Today, I actually wanted to share something else that I’ve been working on. All in all, there’s recently been very little news regarding priests as a general, and honestly, I feel that I might have been going a little further away from priest topics as I’d like, in some regards. Still, there’s some things that I’ll be rambling about in the recent future – I actually have a sticky note with all the different things I intend to cover. For now, though, on to some not-so-important stuff, but something that hopefully I’ll continue. I’m probably going to put this on a separate blog/subdomain so as to keep it relatively clutter-free, but right now, I’m actually still undecided on the title. I think for now what I have works, but I only have planned out so far, and I want to make sure it’ll fit with the rest of it, too. Anyhow, comments and critique are most certainly welcome!

Chapter 1 – Orgrimmar

Quiet. Blissfully quiet. A pleasant change from the bustle of the Valley of Strength, at least. Recently, anyway. Still, it was rare to find any time to think anymore. It was a blessing that the barkeep didn’t ask any questions. Better for everyone that way.

As he hunched over his mug, a figure appeared in the always-open doorway of The Wyvern’s Tail. Judging by the silhouette, it was obviously tauren, but he knew what this was about. It didn’t matter who they sent. Yesterday it was a goblin, and it was plenty well known that goblins were certainly not one of Garrosh’s favored races. Still, he was off-duty. There wouldn’t be a damned thing to change that, either.

The tauren stepped closer, scanning the occupants in turn, few as they were. Their eyes met, and the tauren moved to sit down across from him.

“Togrik—” the tauren began. He was exceptionally soft-spoken for someone of his size, and he certainly was not small for a tauren.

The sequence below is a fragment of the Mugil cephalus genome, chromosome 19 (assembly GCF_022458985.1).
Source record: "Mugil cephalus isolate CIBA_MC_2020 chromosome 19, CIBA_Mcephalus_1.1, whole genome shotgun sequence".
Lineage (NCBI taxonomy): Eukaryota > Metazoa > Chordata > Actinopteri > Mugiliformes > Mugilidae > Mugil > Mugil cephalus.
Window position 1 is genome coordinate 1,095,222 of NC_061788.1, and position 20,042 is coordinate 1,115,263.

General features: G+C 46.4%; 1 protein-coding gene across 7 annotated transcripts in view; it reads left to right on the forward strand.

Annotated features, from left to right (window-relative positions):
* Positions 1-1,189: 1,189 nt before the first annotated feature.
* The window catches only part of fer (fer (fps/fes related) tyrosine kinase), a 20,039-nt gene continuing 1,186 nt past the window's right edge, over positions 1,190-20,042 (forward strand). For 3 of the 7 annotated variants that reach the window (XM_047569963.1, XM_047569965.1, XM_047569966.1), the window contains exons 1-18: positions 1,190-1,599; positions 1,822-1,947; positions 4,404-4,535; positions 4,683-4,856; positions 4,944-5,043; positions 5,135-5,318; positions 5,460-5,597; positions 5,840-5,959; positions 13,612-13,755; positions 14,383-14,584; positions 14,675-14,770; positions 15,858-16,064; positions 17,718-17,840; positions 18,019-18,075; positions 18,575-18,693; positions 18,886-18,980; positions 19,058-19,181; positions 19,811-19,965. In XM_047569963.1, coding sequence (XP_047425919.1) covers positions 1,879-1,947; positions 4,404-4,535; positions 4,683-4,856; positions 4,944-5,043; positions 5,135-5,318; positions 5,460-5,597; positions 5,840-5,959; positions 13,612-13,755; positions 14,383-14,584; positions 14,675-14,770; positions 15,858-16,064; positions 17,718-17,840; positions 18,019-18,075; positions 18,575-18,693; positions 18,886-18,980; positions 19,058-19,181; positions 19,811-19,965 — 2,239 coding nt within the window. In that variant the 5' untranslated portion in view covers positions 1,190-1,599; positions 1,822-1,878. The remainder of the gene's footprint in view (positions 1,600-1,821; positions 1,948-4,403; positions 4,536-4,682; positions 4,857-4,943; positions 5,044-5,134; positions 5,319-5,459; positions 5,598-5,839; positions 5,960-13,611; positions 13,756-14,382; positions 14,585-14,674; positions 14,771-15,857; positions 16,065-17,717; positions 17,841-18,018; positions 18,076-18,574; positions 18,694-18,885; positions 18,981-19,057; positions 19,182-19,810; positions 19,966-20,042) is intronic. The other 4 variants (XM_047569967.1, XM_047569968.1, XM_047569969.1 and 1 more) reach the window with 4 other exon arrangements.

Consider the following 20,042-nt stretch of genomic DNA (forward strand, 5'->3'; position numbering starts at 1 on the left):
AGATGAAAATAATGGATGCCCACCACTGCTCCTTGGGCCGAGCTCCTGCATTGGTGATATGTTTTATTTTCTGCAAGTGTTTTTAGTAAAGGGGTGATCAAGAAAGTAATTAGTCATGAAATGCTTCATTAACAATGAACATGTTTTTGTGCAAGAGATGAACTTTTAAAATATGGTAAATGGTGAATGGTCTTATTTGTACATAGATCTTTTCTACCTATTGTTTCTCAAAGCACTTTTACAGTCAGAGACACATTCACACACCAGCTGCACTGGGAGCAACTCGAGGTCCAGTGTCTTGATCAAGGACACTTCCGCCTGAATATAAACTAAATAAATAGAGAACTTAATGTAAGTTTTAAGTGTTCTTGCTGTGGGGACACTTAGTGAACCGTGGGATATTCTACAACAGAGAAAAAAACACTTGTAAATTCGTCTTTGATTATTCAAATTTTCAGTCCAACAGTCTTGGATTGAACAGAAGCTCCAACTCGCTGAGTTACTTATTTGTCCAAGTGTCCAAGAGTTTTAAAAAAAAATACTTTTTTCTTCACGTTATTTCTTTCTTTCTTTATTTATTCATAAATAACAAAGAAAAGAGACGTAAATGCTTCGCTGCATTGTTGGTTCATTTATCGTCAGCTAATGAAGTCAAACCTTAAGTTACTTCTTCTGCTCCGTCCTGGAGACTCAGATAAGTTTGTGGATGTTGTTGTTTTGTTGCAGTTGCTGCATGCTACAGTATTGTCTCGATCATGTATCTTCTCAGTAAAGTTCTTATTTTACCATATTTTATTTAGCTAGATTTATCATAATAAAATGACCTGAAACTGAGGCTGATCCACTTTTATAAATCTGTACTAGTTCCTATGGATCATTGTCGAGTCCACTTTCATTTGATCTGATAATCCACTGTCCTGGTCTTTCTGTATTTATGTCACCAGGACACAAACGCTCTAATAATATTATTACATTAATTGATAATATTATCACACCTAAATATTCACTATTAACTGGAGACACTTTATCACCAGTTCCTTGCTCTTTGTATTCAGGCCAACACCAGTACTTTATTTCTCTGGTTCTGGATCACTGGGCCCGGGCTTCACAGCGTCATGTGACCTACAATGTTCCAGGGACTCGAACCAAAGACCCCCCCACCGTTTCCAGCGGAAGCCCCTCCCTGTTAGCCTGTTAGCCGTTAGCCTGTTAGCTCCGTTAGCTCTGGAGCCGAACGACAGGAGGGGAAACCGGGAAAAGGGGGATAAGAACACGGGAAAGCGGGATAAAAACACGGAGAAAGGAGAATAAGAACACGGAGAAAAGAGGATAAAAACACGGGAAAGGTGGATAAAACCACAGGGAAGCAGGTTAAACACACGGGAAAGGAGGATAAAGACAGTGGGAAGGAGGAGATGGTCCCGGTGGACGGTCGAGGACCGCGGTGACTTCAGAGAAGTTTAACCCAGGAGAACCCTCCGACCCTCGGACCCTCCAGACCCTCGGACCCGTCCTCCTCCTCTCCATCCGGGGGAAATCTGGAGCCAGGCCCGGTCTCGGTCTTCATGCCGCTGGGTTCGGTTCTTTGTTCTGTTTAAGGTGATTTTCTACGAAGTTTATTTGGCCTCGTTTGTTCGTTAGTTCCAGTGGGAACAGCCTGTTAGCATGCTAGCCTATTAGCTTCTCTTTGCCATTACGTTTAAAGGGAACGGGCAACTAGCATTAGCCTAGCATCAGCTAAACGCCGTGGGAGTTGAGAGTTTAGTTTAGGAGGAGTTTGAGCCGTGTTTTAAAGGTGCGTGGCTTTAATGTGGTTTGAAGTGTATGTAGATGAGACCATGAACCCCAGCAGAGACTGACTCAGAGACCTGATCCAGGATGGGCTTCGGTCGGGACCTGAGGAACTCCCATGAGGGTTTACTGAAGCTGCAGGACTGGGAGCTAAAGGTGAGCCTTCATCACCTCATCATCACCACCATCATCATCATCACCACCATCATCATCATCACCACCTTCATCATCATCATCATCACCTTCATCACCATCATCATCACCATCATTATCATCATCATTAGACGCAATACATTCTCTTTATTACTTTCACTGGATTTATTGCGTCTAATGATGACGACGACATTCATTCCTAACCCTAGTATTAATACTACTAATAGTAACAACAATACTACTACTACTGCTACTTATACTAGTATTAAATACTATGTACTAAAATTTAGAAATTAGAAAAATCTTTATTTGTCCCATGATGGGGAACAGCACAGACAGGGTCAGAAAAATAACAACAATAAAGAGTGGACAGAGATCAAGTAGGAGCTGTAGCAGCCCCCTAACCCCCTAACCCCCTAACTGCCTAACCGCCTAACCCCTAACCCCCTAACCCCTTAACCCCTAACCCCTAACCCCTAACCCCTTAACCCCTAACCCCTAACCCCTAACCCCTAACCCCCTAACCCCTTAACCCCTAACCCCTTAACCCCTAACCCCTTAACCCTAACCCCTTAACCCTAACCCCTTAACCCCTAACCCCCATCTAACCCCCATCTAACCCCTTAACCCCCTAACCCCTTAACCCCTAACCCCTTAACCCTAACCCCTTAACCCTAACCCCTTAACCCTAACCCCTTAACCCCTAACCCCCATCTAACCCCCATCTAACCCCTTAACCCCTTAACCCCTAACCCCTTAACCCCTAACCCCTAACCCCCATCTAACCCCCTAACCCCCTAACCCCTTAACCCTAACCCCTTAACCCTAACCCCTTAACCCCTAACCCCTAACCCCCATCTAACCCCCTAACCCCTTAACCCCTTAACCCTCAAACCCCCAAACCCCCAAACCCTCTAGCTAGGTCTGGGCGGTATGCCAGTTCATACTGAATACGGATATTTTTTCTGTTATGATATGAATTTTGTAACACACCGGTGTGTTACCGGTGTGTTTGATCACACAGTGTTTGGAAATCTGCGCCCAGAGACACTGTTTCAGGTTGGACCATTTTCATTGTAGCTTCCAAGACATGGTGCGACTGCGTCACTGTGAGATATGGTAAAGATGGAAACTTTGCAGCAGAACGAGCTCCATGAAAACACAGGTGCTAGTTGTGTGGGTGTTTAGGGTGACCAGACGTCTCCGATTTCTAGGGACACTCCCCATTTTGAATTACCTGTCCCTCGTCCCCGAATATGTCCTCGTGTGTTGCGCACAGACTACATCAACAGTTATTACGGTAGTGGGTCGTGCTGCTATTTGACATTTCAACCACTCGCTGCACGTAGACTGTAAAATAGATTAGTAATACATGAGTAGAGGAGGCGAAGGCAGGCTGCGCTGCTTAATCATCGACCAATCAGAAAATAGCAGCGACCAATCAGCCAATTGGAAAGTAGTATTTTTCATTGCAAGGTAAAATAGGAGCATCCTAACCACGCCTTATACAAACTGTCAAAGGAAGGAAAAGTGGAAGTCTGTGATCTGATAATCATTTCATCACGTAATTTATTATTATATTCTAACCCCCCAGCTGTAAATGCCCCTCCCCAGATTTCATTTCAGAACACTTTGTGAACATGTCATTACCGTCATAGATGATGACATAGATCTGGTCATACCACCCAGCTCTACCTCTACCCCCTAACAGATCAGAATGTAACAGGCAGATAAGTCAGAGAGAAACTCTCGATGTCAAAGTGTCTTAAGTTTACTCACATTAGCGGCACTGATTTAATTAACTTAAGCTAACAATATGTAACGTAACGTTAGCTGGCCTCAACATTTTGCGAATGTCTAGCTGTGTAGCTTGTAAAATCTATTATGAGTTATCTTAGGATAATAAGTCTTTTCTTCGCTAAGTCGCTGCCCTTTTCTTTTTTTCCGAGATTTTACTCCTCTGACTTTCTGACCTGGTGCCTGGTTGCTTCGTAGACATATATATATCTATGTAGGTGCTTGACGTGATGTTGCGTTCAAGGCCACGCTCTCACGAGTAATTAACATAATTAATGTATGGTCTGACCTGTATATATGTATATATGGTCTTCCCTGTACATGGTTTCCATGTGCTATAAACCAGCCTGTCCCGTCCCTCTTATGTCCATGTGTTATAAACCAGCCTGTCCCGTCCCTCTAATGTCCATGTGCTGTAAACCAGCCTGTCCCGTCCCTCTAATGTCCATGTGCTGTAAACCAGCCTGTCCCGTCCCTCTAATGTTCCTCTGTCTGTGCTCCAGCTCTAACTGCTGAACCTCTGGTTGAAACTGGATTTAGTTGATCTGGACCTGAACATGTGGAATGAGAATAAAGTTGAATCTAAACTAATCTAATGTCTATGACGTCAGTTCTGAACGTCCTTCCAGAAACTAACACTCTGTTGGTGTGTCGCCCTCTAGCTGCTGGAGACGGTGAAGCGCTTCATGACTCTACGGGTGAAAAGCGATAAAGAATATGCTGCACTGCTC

“I said, ‘no,’ Kume,” he growled, perhaps with more menace than intended.

Kume simply shook his head, shaggy mane and braided beard swaying calmly. It was strangely soothing, given the tension. “It will be your head if you do not at least listen to what I have to say.” A simple shrug followed. “What you do then, I cannot say what the consequences will be. But unless you hear me out…” He left it at that, raising his hands in a question. The implication was clear enough.

Togrik sat for a moment, silent, then a grin cracked, and he chuckled a little. “Damn you cows and your damned rationale.” He sighed, shaking his head. “What is it, then? I figured you to bring me in for another post on the front gate.”

Kume smiled a bit, but there was no humor in it. He hesitated, looking away from Togrik, and then lowered his voice further, so as not to be overheard. “You must leave Orgrimmar.” He paused again, while Togrik’s jaw dropped a little in surprise. “People have been talking. And when people talk, when they talk too much, there’s nothing good that can come of it.”

“And your point is…? Why would I — why should I leave?”

“Accusations. Senseless. Baseless. Dangerous.” He shifted uncomfortably. “Very dangerous.”

A long moment passed between them. Togrik was still aghast with the mere thought of what he was being told. “Surely… Surely you don’t mean…”

Kume closed his eyes and nodded. His beard swayed again, like a pendulum of a clock. Time was certainly running out. And he was accused of being a Twilight cultist. It was a witch hunt that would never end.

“What about you?”

“You thought you were the only one?” he asked simply. “Like I said, people have been talking. They don’t always realize how loud or how often it is that they do. I’ll see you at midnight in the Valley of Wisdom. We will have help there.” He stood from the table. “Oh, and one other thing. Your post isn’t the front gate today.” He grinned. It was an awkward look on him.


“The Valley of Wisdom.” He barked a laugh and turned to leave.

Togrik had a lot to think about in the hours to come.